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Research Areas

Much as there has been a revolution in the areas of biological and biomedical sciences through high-throughput data-generation technologies, a similar revolution has occurred in terms of the development in large-scale analysis approaches for computational biology and bioinformatics. Computational approaches to understanding protein structure, gene function, disease mechanism, drug development, imaging of biological systems, precision medicine, and the analysis of other large data sets (such as wearable device data and health records) are expected to contribute enormously to the analysis of biological systems and problems. The Yale BBS program offers an extraordinary opportunity for research in these exciting areas. Some representative areas are as follows.

Computational Genomics

A central problem in bioinformatics is the analysis of genomic information, culminating in the study of the human genome of an individual person (personal genomics). Research in genomic analyses includes annotating the genomes (such as coding and functional non-coding regions) through both computational and experimental approaches, dissecting gene regulation networks and signaling pathways, identifying disease-causing genes and variants (particularly related to neuroscience), and cancer genomics. Major developments in recent years are next-generation sequencing and single-cell technologies, which have driven the development of many computational approaches for analyzing and interpreting these data. Many track faculty are interested in the general problem of achieving an integrative and systems understanding of the whole genome. Yale, as a university, has a diverse set of activities in the areas of genomics and proteomics that are relevant to computational biology and bioinformatics.

Analysis of Macromolecular Structure

Fundamentally, the genome encodes the structures of molecules, the machines that carry out the work of the cell. Analyzing structures involves dealing with complex 3D shapes and simulating them based on physical principles. One of the grand challenges to computational biology is ab initio prediction of protein structures as well as the elucidation of structure-to-function relationships. Yale has a unique strength in both theoretical and empirical structural biology, including RNA and protein structure determination, protein packing, protein classification, and macromolecular motions.

Computational Immunology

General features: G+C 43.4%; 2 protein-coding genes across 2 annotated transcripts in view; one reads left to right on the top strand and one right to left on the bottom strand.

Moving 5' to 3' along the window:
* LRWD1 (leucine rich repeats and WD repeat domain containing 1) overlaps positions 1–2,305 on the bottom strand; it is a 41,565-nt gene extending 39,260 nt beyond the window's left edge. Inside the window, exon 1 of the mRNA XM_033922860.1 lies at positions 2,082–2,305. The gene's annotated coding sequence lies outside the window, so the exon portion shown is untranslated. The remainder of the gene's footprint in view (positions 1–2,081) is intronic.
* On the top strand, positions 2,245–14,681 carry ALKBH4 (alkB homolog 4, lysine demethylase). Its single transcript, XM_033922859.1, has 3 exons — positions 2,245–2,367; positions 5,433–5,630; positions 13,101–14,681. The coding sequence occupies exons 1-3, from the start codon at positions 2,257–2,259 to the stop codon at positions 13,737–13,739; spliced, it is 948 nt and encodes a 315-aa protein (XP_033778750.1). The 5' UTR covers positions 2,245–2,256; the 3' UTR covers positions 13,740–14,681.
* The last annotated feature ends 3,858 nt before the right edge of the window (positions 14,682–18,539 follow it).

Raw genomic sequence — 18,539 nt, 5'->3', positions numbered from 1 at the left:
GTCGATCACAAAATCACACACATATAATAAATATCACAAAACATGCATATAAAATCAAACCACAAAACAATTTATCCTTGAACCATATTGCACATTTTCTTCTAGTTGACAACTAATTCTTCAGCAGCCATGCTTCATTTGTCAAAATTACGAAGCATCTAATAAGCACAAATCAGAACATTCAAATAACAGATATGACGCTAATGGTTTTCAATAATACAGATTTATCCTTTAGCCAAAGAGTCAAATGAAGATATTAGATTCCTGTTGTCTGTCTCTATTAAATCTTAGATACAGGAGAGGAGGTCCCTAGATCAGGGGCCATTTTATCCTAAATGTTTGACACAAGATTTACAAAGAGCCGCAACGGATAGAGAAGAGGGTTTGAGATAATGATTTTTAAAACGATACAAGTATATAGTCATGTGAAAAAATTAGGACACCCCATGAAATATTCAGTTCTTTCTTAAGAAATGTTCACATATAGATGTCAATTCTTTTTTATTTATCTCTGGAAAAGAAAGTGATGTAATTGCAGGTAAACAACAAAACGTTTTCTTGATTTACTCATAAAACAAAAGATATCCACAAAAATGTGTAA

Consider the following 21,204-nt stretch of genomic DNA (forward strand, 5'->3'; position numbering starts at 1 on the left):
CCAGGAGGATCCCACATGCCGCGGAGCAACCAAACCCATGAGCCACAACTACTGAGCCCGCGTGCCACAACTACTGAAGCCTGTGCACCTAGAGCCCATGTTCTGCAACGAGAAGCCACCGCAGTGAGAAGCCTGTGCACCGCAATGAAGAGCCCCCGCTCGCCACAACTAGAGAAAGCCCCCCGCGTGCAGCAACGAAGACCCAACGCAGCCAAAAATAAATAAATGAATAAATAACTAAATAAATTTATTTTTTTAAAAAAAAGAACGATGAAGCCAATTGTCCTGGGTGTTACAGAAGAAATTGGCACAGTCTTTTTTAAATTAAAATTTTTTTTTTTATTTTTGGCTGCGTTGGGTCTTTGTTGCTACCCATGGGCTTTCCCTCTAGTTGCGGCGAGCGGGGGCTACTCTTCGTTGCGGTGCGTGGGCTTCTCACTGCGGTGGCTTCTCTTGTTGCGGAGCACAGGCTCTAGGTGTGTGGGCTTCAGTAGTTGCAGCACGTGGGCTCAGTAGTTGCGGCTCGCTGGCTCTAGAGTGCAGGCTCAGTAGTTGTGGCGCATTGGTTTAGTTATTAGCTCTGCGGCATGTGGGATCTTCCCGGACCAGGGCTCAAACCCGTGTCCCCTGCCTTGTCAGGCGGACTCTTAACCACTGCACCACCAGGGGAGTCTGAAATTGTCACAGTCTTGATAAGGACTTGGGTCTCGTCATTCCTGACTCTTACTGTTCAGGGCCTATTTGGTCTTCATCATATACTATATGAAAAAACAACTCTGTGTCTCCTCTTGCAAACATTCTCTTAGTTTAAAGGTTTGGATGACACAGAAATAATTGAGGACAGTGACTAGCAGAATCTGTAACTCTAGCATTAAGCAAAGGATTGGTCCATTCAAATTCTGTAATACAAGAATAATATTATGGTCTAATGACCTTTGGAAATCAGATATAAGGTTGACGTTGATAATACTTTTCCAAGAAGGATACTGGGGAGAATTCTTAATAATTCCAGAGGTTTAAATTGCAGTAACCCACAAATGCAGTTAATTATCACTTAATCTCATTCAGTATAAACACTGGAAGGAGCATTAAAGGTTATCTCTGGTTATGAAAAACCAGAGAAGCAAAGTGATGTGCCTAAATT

Computational immunology (or systems immunology) involves the development and application of bioinformatics methods, mathematical models and statistical techniques for the study of immune system biology. The immune system is composed of dozens of different cell types and hundreds of intersecting molecular pathways and signals. Malfunctioning of this system has been linked to human diseases, such as diabetes, lupus, arthritis, allergies, and more. Systems approaches can be used to predict how the immune system will respond to a particular infection or vaccination, and to understand how to design an immunotherapy best. In addition, computational approaches are increasingly vital to understand the implications of the wealth of gene expression and epigenomics data being gathered from immune cells. Yale has a diverse research program in computational immunology that brings together expertise from a variety of scientific disciplines to bear on research projects in vaccine response, host-pathogen dynamics, cell-fate choices, immune genomics, informatics, and many other topics.

Heterogeneous Database Design & Knowledge Representation

All of bioinformatics deals with biological information. What is the best way of storing and organizing this on the computer? How does one best connect different types of information (e.g. protein features and expression data)? How can we interconnect distributed databases, handle terabytes of data, and provide biologically meaningful queries? Storing, managing, and accessing information is a nontrivial complex process that is one of the foundations of bioinformatics. Some CBB faculty develop creative informatics tools to analyze clinical and electronic health record data to inform health services research and implement these tools in informatics systems for clinical and research studies. Yale has long-standing strength in biomedical informatics as well as research in the development and interoperation of heterogeneous biomedical databases and related tools.

Developing Machine Learning Techniques & Efficient Algorithms

Both theoretical and practical biological problems generate unique algorithmic and computational problems, including machine learning, deep learning, combinatorial optimization, signal processing, and high-performance computing. For example, even simple processing of the extremely large-scale data generated by state-of-the-art genomics facilities requires considerable software and hardware development. Yale has experts in deep learning, algorithmic research, statistics, and advanced computing.